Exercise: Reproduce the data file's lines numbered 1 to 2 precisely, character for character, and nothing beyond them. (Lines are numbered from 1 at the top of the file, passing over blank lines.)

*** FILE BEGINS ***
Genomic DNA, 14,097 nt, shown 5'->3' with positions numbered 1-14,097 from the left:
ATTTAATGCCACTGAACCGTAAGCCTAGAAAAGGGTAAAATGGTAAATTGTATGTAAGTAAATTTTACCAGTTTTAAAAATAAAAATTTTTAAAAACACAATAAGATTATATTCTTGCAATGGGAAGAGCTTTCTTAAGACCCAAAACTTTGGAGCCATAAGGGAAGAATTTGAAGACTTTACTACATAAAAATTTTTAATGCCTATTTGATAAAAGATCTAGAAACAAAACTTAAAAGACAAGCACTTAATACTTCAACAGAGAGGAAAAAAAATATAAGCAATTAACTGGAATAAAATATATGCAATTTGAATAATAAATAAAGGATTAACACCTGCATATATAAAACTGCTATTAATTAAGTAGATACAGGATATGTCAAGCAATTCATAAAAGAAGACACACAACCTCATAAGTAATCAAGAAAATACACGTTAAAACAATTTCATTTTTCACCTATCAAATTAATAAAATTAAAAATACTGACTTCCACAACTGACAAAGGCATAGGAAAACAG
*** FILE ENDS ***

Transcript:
Genomic DNA, 14,097 nt, shown 5'->3' with positions numbered 1-14,097 from the left:
ATTTAATGCCACTGAACCGTAAGCCTAGAAAAGGGTAAAATGGTAAATTGTATGTAAGTAAATTTTACCAGTTTTAAAAATAAAAATTTTTAAAAACACAATAAGATTATATTCTTGCAATGGGAAGAGCTTTCTTAAGACCCAAAACTTTGGAGCCATAAGGGAAGAATTTGAAGACTTTACTACATAAAAATTTTTAATGCCTATTTGATAAAAGATCTAGAAACAAAACTTAAAAGACAAGCACTTAATACTTCAACAGAGAGGAAAAAAAATATAAGCAATTAACTGGAATAAAATATATGCAATTTGAATAATAAATAAAGGATTAACACCTGCATATATAAAACTGCTATTAATTAAGTAGATACAGGATATGTCAAGCAATTCATAAAAGAAGACACACAACCTCATAAGTAATCAAGAAAATACACGTTAAAACAATTTCATTTTTCACCTATCAAATTAATAAAATTAAAAATACTGACTTCCACAACTGACAAAGGCATAGGAAAACAG